Still, there are flashes throughout the issues here of the writer that Vaughan will eventually become. Seeing what happens with the family who survives the forest fire is one example. The characters of Barnabas, the scarred former smokejumper, and Pilate, a former military sniper who finds new purpose in working with Tefe, are also worthy supporting characters. Yet the writer has also said that he likes working out his issues through his comics, and his thoughts on the environment and other things come off as pretty heavy-handed here. Those of you who find Vaughan’s tendency to throw in random bits of knowledge about what he’s writing to be more annoying than anything else will see that he’s actually become much better at that over the years than he is here.
I do have hope for the following volume as the final issue in this collection is easily the best one. Spurred on as an offhand barroom question by the waitress serving them, Tefe, Pilate and Barnabas talk about the times they saw their fathers cry. Each story is illustrated by a different artist, and they managed to get some of my favorites to do them: Steve Lieber, Guy Davis and Paul Pope.
Lieber shows us what happened when Pilate’s dad snuck him him onto the grounds of Cape Canaveral so that they could see a space shuttle launch. Though the character’s dad is initially established as a standard-issue military hardass, his change in the wake of the launch still feels believable as the moment is sold as a significant changing point in the young boy’s life. Guy Davis illustrates the last conversation Barnabas ever had with his father which goes in a very unexpected direction. The short is a great example of the “unreliable narrator” device and makes Barnabas into a much more interesting and potentially dangerous character than he had seemed before. Best of all is Pope’s story, and not just for the art which is excellent and highly memorable if only for the panel in which a gleeful Tefe follows what she thinks is her dad’s example in showing what will happen to humans if they continue to pollute the land. It’s also notable for the fact that the Swamp Thing realizes that her actions are his fault and that she needs better instruction than he can provide, which has effectively led us to the situation the character finds herself in now.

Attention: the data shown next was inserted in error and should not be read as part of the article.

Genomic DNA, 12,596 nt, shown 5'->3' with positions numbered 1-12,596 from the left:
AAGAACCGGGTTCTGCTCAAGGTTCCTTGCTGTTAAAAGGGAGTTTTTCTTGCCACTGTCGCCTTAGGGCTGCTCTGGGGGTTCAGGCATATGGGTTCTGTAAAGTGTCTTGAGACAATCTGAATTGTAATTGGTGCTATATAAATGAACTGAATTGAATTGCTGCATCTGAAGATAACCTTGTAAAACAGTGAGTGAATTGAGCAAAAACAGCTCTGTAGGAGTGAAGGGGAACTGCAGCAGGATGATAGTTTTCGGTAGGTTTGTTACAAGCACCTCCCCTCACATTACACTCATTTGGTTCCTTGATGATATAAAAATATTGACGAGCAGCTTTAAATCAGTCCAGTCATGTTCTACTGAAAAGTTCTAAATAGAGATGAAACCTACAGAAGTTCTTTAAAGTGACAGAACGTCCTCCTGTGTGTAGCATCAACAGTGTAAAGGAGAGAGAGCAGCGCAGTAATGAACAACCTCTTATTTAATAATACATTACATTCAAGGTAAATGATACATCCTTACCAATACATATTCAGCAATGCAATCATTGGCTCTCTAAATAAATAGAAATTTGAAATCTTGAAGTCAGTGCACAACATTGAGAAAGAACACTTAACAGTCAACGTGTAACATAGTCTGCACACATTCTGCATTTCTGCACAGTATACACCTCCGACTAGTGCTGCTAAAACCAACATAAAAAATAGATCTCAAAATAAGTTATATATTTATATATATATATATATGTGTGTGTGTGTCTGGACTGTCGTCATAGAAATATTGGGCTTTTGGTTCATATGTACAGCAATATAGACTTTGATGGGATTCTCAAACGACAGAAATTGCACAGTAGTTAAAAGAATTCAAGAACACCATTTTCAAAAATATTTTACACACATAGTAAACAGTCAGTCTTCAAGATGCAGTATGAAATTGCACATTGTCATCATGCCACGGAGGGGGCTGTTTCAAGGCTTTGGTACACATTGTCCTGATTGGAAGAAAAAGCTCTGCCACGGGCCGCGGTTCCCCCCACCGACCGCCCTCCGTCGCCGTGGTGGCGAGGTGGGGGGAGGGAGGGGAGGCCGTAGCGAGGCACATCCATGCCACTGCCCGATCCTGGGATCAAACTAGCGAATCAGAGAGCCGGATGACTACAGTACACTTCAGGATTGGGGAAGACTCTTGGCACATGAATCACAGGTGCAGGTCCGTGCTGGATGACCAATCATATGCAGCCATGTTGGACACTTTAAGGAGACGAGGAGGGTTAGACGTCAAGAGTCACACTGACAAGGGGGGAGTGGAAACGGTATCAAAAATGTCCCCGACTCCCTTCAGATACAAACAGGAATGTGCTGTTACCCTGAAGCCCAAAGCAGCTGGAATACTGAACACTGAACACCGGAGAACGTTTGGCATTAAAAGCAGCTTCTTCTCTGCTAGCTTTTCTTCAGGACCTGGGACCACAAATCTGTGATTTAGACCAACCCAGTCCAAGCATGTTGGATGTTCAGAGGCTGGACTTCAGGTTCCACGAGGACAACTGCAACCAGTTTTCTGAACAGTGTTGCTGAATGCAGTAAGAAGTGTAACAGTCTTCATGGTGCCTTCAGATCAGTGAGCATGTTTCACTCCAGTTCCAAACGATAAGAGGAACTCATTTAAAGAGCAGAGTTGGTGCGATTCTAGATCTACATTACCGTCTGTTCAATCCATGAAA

As for the artist who illustrates the majority of this volume, Roger Peterson, I’m left feeling rather indifferent towards him in the end. He’s got a style that’s reminiscent of another former “Swamp Thing” artist, Phil Hester, but minus the energy and stylishness. Peterson’s storytelling is clear enough that following the narrative is never a problem, but his work here just isn’t all that memorable even before you get to Lieber/Davis/Pope. Cliff Chiang also contributes a story here and his work is comparable to Vaughan’s writing. You can see the beginnings of the elegant simplicity of the artist’s style here, but it’s still in need of some refining.
At this point all I can say is that if the second volume can keep up the level of quality seen in the final issue as it gets back to the main story, then it’ll have been worth making my way through this volume. Vaughan’s work on “Swamp Thing” shows that most great writers have to keep working for years to refine their style before they finally hit it big. If seeing this writer work through his growing pains on the page sounds like your idea of a good time, then the issues collected here will certainly appeal to you.